The biggest race in the state this year is right here in Federal Way between Democratic incumbent legislator Carol Gregory and Republican challenger Teri Hickel.
Tomorrow is Halloween, but don’t get tricked into voting for a candidate by some inaccurate or misleading mailings or television commercials. Anything that isn’t from the candidate or endorsed by the candidate came from a special interest group that has its own agenda. And it may not be the same as yours. Only read or listen to pieces from the candidates themselves. If they put their name on it then at least listen or read. But with the ways things get stretched, you still need to be careful.
Gregory has more relevant experience than Hickel, although Hickel has a significant community involvement background. However, in the endorsements that count, Gregory got the endorsement of the Federal Way Mirror, while Hickel got the Seattle Times and the Tacoma News Tribune. Gregory received a “very good” from the Municipal League and Hickel received an “Outstanding.” Hickel led coming out of the primary, but based on mailings Gregory is closing the gap. Big turnout favors Gregory, light turnout favors Hickel. Forecast is a low turnout, outside Seattle.
In the council races, look for incumbent Dini Duclos to retain her seat. However, P.K. Thumbi may have closed the gap with a late television push. Appointed incumbent Lydia Assefa-Dawson should hold off under-financed and unknown Mark Greene to get a full term. In retiring Councilman Bob Celski’s open seat, front runner Mark Koppang has lost a little ground to first-time candidate Julie Hiller but he still is likely to win. Hiller should have started sooner.
The only race for the school board is between incumbent Claire Wilson and former board member Angela Griffin. Good race, good candidates! Wilson has been in the right place at the right time and voters may want to keep the current team in place and see how they do with the new superintendent. Advantage Wilson.
For the board of commissioners at the South King Fire and Rescue, Bill Fuller should win. He started his campaign as the moderate voice of change against the more-edged voice for change Jerry Galland and insiders choice Roger Flygare. In an upset, Fuller was leading out of the primary, with Galland eliminated.
But most of Fuller’s lead was likely do to his willingness to challenge the status quo at South King Fire and Rescue. Challenge it in a reasonable manner, but still challenge it. Predictably, as the front runner, at the last debate he had already started to soften his comments. But that might also cost him some votes. At the same time, Flygare had added just a slight edge of willingness to open up a small debate on the transparency of keeping commission minutes. Flygare was trying to pull some votes from Fuller. However, the biggest threat to Fuller isn’t his softened position, or Flygare trying to change his image. It is Galland who is running as a write-in candidate. He isn’t likely to win, but Galland could pull enough votes away from Fuller to give the race the Flygare. Makes you wonder what may have gone on behind the scenes for Galland to try and gain votes?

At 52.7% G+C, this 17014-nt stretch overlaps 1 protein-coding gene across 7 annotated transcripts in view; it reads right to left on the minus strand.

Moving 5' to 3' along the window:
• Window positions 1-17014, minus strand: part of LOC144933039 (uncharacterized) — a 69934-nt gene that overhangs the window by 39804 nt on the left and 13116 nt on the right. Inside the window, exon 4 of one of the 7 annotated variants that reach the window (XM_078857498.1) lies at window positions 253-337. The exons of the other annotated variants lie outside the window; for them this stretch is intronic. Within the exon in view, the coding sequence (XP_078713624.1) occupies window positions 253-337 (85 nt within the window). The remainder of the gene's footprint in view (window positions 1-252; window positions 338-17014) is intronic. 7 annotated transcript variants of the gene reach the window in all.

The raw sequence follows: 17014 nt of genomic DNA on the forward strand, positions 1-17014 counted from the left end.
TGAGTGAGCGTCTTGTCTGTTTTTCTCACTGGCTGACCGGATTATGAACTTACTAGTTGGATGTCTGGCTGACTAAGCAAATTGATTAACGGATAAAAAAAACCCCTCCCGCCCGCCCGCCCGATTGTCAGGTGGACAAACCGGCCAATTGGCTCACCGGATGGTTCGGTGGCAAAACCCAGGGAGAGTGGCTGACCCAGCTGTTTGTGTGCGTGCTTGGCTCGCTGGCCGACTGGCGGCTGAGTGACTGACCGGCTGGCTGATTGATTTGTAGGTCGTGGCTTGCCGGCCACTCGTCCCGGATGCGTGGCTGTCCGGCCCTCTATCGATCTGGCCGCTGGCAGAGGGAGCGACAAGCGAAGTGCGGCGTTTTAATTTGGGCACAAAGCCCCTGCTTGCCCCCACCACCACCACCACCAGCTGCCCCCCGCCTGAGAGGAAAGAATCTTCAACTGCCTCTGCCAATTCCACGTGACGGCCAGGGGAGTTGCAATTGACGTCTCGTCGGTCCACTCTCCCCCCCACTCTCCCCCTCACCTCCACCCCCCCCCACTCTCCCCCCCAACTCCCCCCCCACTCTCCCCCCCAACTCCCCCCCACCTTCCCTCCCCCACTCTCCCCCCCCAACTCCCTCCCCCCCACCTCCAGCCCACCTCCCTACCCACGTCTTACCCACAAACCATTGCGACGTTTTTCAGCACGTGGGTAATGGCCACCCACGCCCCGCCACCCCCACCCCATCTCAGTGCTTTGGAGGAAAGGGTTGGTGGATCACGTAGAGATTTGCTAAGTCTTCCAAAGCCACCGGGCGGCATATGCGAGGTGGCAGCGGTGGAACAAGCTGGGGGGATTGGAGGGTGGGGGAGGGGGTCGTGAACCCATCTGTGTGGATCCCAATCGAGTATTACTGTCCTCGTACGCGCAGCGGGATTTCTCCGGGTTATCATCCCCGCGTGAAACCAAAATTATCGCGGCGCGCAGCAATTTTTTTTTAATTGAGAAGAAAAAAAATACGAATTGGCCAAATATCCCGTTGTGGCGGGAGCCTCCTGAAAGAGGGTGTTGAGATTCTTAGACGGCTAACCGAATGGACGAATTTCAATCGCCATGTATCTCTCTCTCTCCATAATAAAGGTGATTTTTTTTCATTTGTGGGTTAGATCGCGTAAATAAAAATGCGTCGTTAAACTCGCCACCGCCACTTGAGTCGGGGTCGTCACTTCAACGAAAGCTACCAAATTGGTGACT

The bond for the fire district improvements should pass this time. They were only a few points short last time, the amount is now lower and the fire district has worked to answer questions. However, if it does pass, the fire district needs to be careful how they interpret the results.
There is still a lot of voter mistrust that needs to be addressed.
In county races, current deputy elections Director Julie Wise should win over legislator Zach Hudgins. Incumbent Assessor Lloyd Hara is still the front runner over his former Deputy John Wilson but this race might get closer. Since both are Democrats, the Seattle turnout will be critical. Seattle has City Council elections that are hotly contested and could bring a heavy turnout.
Voters made marijuana legal statewide. However, in Federal Way a majority of the City Council continued to use their legislative authority to stop retail shops from opening. The mayor and council made an agreement to ask the voters a slightly different question and place an advisory vote on the November ballot to resolve the dispute. The question now is whether to allow marijuana businesses.
Only four would be allowed. Next door in Auburn they don’t report any difficulty with the shops. But the “no” committee has been far more active than the “yes” committee.
Despite the rumor that a couple of council members would vote to continue the moratorium no matter what the voters think, the advisory vote should pass. Although it might be closer.
Remember to vote. It gives you the right to complain.
Federal Way resident Bob Roegner is a former mayor of Auburn: firstname.lastname@example.org.